Ovarian cancer is the seventh most common cancer in women. Although it is the third most common gynecological cancer, after cervical and uterine cancer, ovarian cancer has the worst prognosis and the highest mortality rate. The highest incidence is observed in developed countries, including North America and Central and Eastern Europe. Half of all ovarian cancers are diagnosed in women older than 65 years of age. Hormonal and reproductive factors have been associated with an increased risk for the development of ovarian cancer. Early age at menarche and late age at menopause increase the risk, while parity (number of pregnancies) and breastfeeding have a protective effect. The use of oral contraceptives in women in reproductive age also has a protective effect, while the hormone replacement therapy in postmenopausal women has not shown a clear effect in decrease of cancer risk. Obesity has been associated with an increased risk for ovarian cancer in both pre- and post-menopausal women. In addition, a history of pelvic inflammatory disease and ovarian endometriosis (ectopic endometrial tissue in the ovary) increase the risk of ovarian cancer, especially some of its subtypes. One of the most important risk factors is a family history of ovarian, breast, and uterine cancer in the first- or second-degree relatives, and up to 10% of cancers are familial. More than one-fifth of ovarian cancers result from the mutations in BRCA genes, which are responsible for 65-85% of familial ovarian tumors.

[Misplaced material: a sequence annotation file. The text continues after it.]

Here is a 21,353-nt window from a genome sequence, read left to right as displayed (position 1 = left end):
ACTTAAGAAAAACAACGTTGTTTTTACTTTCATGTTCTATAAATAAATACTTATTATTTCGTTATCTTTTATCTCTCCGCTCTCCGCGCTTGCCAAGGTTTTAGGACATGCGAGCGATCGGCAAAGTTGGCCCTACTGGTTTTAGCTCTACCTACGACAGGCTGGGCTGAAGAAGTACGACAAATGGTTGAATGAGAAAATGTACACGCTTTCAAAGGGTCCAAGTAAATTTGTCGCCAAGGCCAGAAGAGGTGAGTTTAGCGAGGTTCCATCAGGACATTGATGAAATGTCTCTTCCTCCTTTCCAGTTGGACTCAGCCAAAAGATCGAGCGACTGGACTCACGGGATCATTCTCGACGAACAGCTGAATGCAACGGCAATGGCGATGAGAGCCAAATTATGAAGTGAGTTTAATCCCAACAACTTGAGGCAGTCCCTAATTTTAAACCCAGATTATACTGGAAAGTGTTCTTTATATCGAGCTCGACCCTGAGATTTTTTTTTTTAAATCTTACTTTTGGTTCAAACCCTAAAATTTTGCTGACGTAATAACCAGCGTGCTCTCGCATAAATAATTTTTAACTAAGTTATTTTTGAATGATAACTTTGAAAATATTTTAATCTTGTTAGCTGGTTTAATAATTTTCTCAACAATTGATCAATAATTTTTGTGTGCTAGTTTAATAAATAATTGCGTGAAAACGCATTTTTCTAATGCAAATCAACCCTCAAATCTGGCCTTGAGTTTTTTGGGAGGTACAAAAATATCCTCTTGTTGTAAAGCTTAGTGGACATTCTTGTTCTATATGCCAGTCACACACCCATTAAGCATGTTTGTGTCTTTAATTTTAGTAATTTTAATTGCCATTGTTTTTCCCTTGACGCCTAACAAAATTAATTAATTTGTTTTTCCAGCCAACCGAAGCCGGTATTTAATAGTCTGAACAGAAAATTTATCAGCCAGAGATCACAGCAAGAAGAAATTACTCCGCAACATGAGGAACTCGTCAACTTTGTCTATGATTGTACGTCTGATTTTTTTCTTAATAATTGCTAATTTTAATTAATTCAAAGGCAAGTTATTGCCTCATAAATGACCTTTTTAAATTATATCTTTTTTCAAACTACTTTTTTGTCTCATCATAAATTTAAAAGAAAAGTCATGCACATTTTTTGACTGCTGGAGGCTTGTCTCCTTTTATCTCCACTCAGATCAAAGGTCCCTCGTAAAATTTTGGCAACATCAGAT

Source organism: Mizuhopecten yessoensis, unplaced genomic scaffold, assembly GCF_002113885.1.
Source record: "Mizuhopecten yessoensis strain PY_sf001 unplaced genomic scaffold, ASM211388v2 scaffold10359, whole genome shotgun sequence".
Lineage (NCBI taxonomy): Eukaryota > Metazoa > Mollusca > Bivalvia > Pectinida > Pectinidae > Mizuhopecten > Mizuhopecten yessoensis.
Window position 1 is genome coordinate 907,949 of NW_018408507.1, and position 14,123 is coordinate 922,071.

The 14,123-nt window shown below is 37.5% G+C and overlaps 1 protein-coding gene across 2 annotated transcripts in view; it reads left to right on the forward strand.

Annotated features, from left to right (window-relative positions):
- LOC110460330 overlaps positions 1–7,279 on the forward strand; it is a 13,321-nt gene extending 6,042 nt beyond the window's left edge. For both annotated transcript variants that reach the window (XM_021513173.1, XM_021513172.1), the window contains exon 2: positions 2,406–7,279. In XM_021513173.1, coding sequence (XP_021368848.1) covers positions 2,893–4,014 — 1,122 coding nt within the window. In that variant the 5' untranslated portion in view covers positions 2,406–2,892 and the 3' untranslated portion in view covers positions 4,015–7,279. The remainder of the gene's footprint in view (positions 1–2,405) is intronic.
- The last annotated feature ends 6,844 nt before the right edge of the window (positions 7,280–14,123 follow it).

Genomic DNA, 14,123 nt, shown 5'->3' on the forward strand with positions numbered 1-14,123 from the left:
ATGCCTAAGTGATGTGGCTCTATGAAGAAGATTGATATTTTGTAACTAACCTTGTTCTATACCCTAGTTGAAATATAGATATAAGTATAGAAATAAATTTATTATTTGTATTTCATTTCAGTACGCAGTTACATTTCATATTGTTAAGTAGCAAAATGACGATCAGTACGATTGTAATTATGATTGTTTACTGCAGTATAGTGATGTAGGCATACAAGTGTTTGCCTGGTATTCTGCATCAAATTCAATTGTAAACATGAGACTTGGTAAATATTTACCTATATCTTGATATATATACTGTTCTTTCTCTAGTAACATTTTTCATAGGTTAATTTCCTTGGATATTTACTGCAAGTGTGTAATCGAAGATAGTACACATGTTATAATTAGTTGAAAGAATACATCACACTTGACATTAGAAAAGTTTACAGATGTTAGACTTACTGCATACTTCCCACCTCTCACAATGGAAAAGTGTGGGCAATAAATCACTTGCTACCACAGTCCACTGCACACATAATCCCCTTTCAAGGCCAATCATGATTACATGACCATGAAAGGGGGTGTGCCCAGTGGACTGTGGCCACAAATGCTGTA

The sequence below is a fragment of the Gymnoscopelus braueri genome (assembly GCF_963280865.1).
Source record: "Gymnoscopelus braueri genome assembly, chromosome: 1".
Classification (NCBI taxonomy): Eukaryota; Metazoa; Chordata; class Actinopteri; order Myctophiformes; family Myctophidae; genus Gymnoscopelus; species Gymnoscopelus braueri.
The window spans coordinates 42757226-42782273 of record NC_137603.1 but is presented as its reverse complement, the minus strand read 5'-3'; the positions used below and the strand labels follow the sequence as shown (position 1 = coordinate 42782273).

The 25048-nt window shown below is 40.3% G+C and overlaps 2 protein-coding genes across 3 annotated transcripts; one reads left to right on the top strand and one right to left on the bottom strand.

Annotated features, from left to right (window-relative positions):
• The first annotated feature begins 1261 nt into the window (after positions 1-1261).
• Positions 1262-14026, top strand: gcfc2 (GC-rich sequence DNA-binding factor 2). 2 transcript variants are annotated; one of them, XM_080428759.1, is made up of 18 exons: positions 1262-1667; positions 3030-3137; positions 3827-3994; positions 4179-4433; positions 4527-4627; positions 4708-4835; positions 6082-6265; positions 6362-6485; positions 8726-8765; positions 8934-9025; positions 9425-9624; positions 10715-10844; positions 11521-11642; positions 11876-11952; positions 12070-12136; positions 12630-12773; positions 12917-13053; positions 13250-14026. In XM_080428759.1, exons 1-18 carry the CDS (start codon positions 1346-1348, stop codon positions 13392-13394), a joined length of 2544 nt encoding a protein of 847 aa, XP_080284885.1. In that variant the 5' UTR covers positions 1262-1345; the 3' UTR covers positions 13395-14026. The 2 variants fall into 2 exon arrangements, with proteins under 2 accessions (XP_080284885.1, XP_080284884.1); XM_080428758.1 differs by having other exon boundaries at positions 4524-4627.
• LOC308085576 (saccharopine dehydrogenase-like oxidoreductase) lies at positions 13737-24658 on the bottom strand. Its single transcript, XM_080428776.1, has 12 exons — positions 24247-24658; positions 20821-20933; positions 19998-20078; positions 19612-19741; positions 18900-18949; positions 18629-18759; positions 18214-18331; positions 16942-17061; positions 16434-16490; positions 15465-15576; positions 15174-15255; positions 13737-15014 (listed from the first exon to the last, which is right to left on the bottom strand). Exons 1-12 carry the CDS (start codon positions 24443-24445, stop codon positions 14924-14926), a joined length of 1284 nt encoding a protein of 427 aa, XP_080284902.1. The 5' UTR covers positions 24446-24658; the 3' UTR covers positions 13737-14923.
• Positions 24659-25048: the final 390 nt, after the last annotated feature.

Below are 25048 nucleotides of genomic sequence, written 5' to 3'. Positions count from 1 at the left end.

Ovarian cancer often does not become symptomatic until the disease has progressed and metastasized. Symptoms can be nonspecific, in the form of lower abdominal pain or symptoms associated with the compression of nearby organs. The level of CA-125 in serum is not recommended as a screening method, as it is not specific for ovarian cancer. Excessive hair growth on several areas of skin (hirsutism) can be associated with hormone production in certain types of ovarian tumors.
Most ovarian cancers (90%) are of epithelial origin (ovarian carcinoma), while germ-cell and sex cord tumors are less common. Ovarian carcinoma is bilateral (involving both ovaries) in one-third to one-half of the cases. Ovarian epithelial cancers are classified depending on histomorphologic features into the serous, mucinous, endometrioid, clear cell, transitional cell, mixed epithelial, and other carcinomas.
Serous carcinoma is the most common form of ovarian carcinoma (up to 75% of ovarian cancer). It is proven to originate in epithelial cells lining the Fallopian tube, especially its fimbria. A two-tier grading system based on nuclear grade divides ovarian serous carcinomas into low- and high-grade carcinomas. Only 5% of ovarian carcinomas are low-grade, while high-grade represent 70%. Low-grade serous carcinomas are composed of small cells with scant cytoplasm and mild to, at most, moderate nuclear atypia. Cells form small or complex papillae, compact nests, small, cystic, or cribriform glands, and solid sheets with slit-like spaces. Small, concentric collections of calcium (Psammoma bodies) are frequent. About half of the cases have mutations in KRAS and BRAF genes. High-grade serous carcinoma is composed of cells with significant nuclear atypia, often with large, bizarre, and multinucleated cells. Cells form solid sheets, branching papillae, and glands (including cribriform structures). Necrosis and mitotic activity are frequent. Mutations in TP53 gene are present in nearly all cases of high-grade ovarian serous carcinoma. Germline, or somatic mutations, or promoter hypermethylation of BRCA1 and BRCA2 genes is present in about half of the cases.